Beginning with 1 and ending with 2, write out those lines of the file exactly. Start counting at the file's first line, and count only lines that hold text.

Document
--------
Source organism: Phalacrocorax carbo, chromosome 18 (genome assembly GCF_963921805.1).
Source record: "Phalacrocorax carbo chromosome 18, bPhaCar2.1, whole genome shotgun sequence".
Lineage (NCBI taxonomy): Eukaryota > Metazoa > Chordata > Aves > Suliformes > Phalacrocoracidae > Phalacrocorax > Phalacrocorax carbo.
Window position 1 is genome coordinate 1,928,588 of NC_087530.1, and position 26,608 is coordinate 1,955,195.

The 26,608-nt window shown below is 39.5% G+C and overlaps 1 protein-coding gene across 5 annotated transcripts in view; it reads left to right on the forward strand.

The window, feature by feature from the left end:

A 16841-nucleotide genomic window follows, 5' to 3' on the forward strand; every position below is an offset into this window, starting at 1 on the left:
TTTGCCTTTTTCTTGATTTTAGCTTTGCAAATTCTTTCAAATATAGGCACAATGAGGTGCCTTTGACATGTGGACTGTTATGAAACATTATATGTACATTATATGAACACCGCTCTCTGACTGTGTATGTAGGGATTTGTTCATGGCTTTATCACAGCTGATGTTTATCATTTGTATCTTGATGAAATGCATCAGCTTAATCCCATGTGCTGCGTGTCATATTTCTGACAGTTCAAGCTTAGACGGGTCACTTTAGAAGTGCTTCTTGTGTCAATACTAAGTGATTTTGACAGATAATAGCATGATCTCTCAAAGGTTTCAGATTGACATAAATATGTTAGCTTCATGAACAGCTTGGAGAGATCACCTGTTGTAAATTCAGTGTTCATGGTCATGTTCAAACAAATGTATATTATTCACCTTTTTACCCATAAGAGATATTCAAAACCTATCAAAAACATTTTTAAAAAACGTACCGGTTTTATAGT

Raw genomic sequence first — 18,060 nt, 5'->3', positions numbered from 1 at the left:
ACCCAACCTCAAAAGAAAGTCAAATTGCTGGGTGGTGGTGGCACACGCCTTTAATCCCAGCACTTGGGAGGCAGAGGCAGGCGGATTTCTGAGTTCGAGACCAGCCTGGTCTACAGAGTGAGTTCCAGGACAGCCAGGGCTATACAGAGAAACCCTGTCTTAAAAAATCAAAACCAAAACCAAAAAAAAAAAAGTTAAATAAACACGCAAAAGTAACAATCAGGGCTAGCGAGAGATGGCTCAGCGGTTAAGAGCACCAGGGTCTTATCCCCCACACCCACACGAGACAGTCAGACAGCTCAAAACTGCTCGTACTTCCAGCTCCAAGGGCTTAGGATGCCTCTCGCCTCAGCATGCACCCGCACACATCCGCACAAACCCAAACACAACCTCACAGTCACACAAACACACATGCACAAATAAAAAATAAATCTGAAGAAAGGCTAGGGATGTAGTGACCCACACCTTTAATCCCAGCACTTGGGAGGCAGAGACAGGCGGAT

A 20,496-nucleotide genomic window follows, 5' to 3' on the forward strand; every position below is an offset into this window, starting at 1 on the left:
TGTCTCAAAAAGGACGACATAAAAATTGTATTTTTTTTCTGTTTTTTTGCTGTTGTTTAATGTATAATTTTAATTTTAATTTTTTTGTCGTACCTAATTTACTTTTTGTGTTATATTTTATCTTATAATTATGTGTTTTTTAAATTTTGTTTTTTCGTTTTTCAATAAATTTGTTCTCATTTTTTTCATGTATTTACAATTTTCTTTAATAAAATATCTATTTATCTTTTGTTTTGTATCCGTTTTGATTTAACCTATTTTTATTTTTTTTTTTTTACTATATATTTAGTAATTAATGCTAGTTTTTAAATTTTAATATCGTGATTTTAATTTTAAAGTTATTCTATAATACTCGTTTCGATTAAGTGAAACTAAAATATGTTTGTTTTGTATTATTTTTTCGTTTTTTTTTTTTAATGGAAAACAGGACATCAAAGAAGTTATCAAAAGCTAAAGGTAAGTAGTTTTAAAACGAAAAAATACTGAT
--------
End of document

Source organism: Phalacrocorax carbo, chromosome 18 (genome assembly GCF_963921805.1).
Source record: "Phalacrocorax carbo chromosome 18, bPhaCar2.1, whole genome shotgun sequence".